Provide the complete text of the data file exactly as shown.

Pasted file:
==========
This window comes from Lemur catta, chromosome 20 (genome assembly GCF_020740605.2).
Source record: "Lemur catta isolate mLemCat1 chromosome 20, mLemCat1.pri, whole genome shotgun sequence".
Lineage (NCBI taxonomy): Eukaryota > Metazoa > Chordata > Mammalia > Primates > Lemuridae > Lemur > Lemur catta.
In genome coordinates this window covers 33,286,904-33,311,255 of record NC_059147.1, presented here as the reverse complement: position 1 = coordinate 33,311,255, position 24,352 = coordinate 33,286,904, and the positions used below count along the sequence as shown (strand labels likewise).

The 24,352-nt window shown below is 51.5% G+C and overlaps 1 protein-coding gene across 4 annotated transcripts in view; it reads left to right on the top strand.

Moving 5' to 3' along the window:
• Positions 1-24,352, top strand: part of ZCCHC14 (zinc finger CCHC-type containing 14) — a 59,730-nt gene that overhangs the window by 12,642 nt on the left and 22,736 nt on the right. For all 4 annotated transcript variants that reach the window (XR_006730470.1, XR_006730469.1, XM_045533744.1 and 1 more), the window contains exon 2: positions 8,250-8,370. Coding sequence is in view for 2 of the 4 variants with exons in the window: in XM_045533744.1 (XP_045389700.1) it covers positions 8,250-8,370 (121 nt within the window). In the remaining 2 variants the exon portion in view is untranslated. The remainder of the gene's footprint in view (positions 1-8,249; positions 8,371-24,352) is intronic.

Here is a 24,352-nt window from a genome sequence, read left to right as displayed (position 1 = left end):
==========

This window comes from Lemur catta, chromosome 20 (genome assembly GCF_020740605.2).
Source record: "Lemur catta isolate mLemCat1 chromosome 20, mLemCat1.pri, whole genome shotgun sequence".
Lineage (NCBI taxonomy): Eukaryota > Metazoa > Chordata > Mammalia > Primates > Lemuridae > Lemur > Lemur catta.
In genome coordinates this window covers 33,286,904-33,311,255 of record NC_059147.1, presented here as the reverse complement: position 1 = coordinate 33,311,255, position 24,352 = coordinate 33,286,904, and the positions used below count along the sequence as shown (strand labels likewise).

The 24,352-nt window shown below is 51.5% G+C and overlaps 1 protein-coding gene across 4 annotated transcripts in view; it reads left to right on the top strand.

Moving 5' to 3' along the window:
• Positions 1-24,352, top strand: part of ZCCHC14 (zinc finger CCHC-type containing 14) — a 59,730-nt gene that overhangs the window by 12,642 nt on the left and 22,736 nt on the right. For all 4 annotated transcript variants that reach the window (XR_006730470.1, XR_006730469.1, XM_045533744.1 and 1 more), the window contains exon 2: positions 8,250-8,370. Coding sequence is in view for 2 of the 4 variants with exons in the window: in XM_045533744.1 (XP_045389700.1) it covers positions 8,250-8,370 (121 nt within the window). In the remaining 2 variants the exon portion in view is untranslated. The remainder of the gene's footprint in view (positions 1-8,249; positions 8,371-24,352) is intronic.

Here is a 24,352-nt window from a genome sequence, read left to right as displayed (position 1 = left end):